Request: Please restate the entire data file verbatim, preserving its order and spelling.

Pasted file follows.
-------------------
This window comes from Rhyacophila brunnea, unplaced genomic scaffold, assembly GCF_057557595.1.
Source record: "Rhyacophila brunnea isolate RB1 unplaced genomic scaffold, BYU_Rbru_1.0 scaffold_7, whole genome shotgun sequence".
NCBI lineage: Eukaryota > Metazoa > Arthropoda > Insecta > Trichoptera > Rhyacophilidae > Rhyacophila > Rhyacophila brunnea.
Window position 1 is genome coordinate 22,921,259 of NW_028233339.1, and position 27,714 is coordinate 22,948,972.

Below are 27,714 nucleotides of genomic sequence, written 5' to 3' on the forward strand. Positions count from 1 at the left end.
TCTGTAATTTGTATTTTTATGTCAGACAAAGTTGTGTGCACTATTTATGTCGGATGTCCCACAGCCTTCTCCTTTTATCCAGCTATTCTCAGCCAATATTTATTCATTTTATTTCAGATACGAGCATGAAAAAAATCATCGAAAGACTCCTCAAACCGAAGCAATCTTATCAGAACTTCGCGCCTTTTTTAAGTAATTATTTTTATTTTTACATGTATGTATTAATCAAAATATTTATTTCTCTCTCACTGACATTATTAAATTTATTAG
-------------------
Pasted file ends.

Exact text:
This window comes from Rhyacophila brunnea, unplaced genomic scaffold, assembly GCF_057557595.1.
Source record: "Rhyacophila brunnea isolate RB1 unplaced genomic scaffold, BYU_Rbru_1.0 scaffold_7, whole genome shotgun sequence".
NCBI lineage: Eukaryota > Metazoa > Arthropoda > Insecta > Trichoptera > Rhyacophilidae > Rhyacophila > Rhyacophila brunnea.
Window position 1 is genome coordinate 22,921,259 of NW_028233339.1, and position 27,714 is coordinate 22,948,972.

Below are 27,714 nucleotides of genomic sequence, written 5' to 3' on the forward strand. Positions count from 1 at the left end.
TCTGTAATTTGTATTTTTATGTCAGACAAAGTTGTGTGCACTATTTATGTCGGATGTCCCACAGCCTTCTCCTTTTATCCAGCTATTCTCAGCCAATATTTATTCATTTTATTTCAGATACGAGCATGAAAAAAATCATCGAAAGACTCCTCAAACCGAAGCAATCTTATCAGAACTTCGCGCCTTTTTTAAGTAATTATTTTTATTTTTACATGTATGTATTAATCAAAATATTTATTTCTCTCTCACTGACATTATTAAATTTATTAG